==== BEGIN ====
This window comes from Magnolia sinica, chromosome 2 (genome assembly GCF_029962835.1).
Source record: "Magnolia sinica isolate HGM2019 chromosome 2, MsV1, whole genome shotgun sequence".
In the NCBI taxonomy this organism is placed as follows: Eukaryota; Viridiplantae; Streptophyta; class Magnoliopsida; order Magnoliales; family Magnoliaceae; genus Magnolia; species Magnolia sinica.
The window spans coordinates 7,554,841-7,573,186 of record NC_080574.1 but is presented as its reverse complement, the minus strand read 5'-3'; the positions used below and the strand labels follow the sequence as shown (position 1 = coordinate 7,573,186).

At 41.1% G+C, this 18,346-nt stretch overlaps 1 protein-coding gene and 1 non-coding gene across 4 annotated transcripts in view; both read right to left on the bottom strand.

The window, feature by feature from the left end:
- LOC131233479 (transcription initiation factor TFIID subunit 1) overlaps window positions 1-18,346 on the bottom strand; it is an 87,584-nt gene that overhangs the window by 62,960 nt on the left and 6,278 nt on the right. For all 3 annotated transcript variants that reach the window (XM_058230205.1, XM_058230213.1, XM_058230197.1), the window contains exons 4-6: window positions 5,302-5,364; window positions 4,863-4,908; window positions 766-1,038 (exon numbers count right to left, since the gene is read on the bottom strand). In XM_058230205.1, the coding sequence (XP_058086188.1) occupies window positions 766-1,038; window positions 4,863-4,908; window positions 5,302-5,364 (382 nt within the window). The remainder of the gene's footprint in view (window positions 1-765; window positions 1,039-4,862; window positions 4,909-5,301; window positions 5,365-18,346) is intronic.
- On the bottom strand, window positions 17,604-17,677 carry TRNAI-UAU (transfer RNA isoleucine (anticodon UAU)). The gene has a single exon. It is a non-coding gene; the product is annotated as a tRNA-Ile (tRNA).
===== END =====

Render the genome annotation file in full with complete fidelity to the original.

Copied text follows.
This window comes from Magnolia sinica, chromosome 2 (genome assembly GCF_029962835.1).
Source record: "Magnolia sinica isolate HGM2019 chromosome 2, MsV1, whole genome shotgun sequence".
In the NCBI taxonomy this organism is placed as follows: Eukaryota; Viridiplantae; Streptophyta; class Magnoliopsida; order Magnoliales; family Magnoliaceae; genus Magnolia; species Magnolia sinica.
The window spans coordinates 7,554,841-7,573,186 of record NC_080574.1 but is presented as its reverse complement, the minus strand read 5'-3'; the positions used below and the strand labels follow the sequence as shown (position 1 = coordinate 7,573,186).

At 41.1% G+C, this 18,346-nt stretch overlaps 1 protein-coding gene and 1 non-coding gene across 4 annotated transcripts in view; both read right to left on the bottom strand.

The window, feature by feature from the left end:
- LOC131233479 (transcription initiation factor TFIID subunit 1) overlaps window positions 1-18,346 on the bottom strand; it is an 87,584-nt gene that overhangs the window by 62,960 nt on the left and 6,278 nt on the right. For all 3 annotated transcript variants that reach the window (XM_058230205.1, XM_058230213.1, XM_058230197.1), the window contains exons 4-6: window positions 5,302-5,364; window positions 4,863-4,908; window positions 766-1,038 (exon numbers count right to left, since the gene is read on the bottom strand). In XM_058230205.1, the coding sequence (XP_058086188.1) occupies window positions 766-1,038; window positions 4,863-4,908; window positions 5,302-5,364 (382 nt within the window). The remainder of the gene's footprint in view (window positions 1-765; window positions 1,039-4,862; window positions 4,909-5,301; window positions 5,365-18,346) is intronic.
- On the bottom strand, window positions 17,604-17,677 carry TRNAI-UAU (transfer RNA isoleucine (anticodon UAU)). The gene has a single exon. It is a non-coding gene; the product is annotated as a tRNA-Ile (tRNA).